March 6th, 2011
06:37 PM ET
Editor's Note: CNN’s Soledad O’Brien chronicles the dramatic fight over the construction of a mosque in the heart of the Bible belt. “Unwelcome: The Muslims Next Door”, airs Sunday, March 27 at 8 p.m. E.T.
By the CNN Wire Staff
Religious leaders, community members and activists took to the streets Sunday in New York to protest upcoming congressional hearings, convened by House Homeland Security Committee Chairman Peter King, on "the radicalization of American Muslims."
Demonstrators stood underneath umbrellas in a cold, sideways rain as speakers in Times Square addressed the crowd. Many said the hearings unfairly target Islam and warned they could stoke fear and fuel violence against the wider Muslim community.
Congress is scheduled to begin the hearings this week under the direction of King, R-New York.
"Congressman's King's hearings have the danger of portraying all Muslims and Islam as the enemy. And this is absolutely wrong and false. Our common enemy is extremism," said Imam Feisal Abdul Rauf, one of the organizers of the rally.
He stressed it is possible to be both a devoted Muslim and a loyal American.
Earlier in the day, King defended the hearings on CNN's "State of the Union" program.
"We're talking about al Qaeda," he said. "We're talking about the affiliates of al Qaeda, who have been radicalizing, and there's been self-radicalization going on within the Muslim community, within a very small minority, but it's there. And that's where the threat is coming from at this time."
King compared the goal of the hearings to investigating the Mafia within the Italian community or going after the Russian mob.
In New York, protesters waved U.S. flags and held signs that read: "Today, I'm a Muslim too" and "Mr King: Lies & Distortions do not make us more secure."
A rival, much smaller protest supporting the hearings gathered briefly near the rally.
"I don't know what anybody else is thinking, but this war on terror - this isn't some operation overseas. That's part of it. But this war on terror is happening right here, right now and we need to deal with it," said Andy Sullivan, with the Liberty Alliance Coalition.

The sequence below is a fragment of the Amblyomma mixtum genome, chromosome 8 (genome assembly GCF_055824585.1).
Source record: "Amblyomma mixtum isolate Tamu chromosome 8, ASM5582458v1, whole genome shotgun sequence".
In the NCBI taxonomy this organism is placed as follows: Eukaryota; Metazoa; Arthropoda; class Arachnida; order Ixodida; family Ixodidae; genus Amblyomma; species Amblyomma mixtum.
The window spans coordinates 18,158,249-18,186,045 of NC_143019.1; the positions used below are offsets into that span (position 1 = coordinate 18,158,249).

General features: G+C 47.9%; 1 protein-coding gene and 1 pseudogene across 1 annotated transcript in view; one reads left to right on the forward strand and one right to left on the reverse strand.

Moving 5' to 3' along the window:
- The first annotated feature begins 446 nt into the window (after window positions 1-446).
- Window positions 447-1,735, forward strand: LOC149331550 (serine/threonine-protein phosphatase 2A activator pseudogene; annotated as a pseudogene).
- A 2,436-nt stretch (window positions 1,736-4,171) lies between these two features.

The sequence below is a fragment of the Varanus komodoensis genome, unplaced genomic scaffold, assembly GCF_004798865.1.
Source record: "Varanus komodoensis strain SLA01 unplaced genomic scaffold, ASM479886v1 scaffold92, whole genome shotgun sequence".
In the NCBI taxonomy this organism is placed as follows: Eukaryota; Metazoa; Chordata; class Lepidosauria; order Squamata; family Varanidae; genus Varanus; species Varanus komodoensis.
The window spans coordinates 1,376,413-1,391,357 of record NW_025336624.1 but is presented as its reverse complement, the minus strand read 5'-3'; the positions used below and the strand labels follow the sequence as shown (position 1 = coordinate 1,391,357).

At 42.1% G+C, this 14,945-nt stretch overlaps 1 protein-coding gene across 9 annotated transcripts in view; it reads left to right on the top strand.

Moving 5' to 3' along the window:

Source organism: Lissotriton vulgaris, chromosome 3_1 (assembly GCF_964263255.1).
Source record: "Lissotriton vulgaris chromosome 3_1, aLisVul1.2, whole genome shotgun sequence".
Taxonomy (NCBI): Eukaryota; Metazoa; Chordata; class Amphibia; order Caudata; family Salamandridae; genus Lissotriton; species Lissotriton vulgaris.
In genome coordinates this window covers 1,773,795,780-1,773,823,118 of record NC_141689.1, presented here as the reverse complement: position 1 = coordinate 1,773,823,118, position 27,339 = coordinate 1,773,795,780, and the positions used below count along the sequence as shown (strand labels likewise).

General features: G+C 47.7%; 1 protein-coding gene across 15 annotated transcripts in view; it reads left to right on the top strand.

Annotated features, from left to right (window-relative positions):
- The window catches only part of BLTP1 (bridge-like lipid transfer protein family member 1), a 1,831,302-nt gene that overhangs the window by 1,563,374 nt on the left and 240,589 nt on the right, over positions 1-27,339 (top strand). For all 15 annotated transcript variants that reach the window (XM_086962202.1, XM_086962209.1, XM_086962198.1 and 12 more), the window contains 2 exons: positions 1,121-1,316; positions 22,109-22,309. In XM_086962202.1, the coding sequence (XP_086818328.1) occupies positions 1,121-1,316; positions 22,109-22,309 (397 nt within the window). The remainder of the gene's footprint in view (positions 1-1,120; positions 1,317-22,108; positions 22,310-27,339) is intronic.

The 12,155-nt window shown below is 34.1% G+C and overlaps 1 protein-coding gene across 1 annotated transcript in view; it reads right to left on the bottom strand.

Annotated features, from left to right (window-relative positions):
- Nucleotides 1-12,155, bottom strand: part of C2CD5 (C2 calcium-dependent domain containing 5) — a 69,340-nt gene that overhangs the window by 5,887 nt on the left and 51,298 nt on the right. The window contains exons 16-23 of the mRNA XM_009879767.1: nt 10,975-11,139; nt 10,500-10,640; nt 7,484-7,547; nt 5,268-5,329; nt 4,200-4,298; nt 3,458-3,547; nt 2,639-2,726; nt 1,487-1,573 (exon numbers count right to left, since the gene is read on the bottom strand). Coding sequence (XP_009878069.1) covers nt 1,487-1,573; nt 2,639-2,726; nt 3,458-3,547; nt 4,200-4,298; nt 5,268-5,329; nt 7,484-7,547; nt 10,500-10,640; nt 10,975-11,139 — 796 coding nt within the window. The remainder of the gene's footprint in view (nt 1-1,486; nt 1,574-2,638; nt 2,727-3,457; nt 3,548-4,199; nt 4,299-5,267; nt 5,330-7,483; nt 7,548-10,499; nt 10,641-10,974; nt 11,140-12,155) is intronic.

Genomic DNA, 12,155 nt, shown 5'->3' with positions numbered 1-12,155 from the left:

Meanwhile, at a Muslim community center in Virgina, Denis McDonough, deputy national security advisor to the president, spoke about the need to prevent violent extremism and said U.S. Muslims are part of the solution.
"The bottom line is this - when it comes to preventing violent extremism and terrorism in the United States, Muslim Americans are not part of the problem, you're part of the solution," McDonough said. "Of course, the most effective voices against al Qaeda's warped worldview and interpretation of Islam are other Muslims."
He stressed the need to come together as Americans to promote tolerance.
"We must resolve that, in our determination to protect the nation, we will not stigmatize or demonize entire communities because of the actions of a few. In the United States of America, we don't practice guilt by association. And let's remember that just as violence and extremism are not unique to any one faith, the responsibility to oppose ignorance and violence rests with each of us," he said.
A White House source said McDonough's speech was not meant as a "prebuttal" to King's hearings, while a spokesman said the administration is finalizing its strategy to help stop violent extremism.
The plan includes creating alliances with local Muslim officials and expanding engagement within Muslim communities with the goal of preventing radical violence and identifying extremists.
"This is an important issue, and we welcome congressional interest. This is about our long-term strategy and what works, based on evidence and careful consideration," said White House spokesman Nick Shapiro.
–CNN's Susan Candiotti and Bonney Kapp contributed to this report.
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The CNN Belief Blog covers the faith angles of the day's biggest stories, from breaking news to politics to entertainment, fostering a global conversation about the role of religion and belief in readers' lives. It's edited by CNN's Daniel Burke with contributions from Eric Marrapodi and CNN's worldwide news gathering team.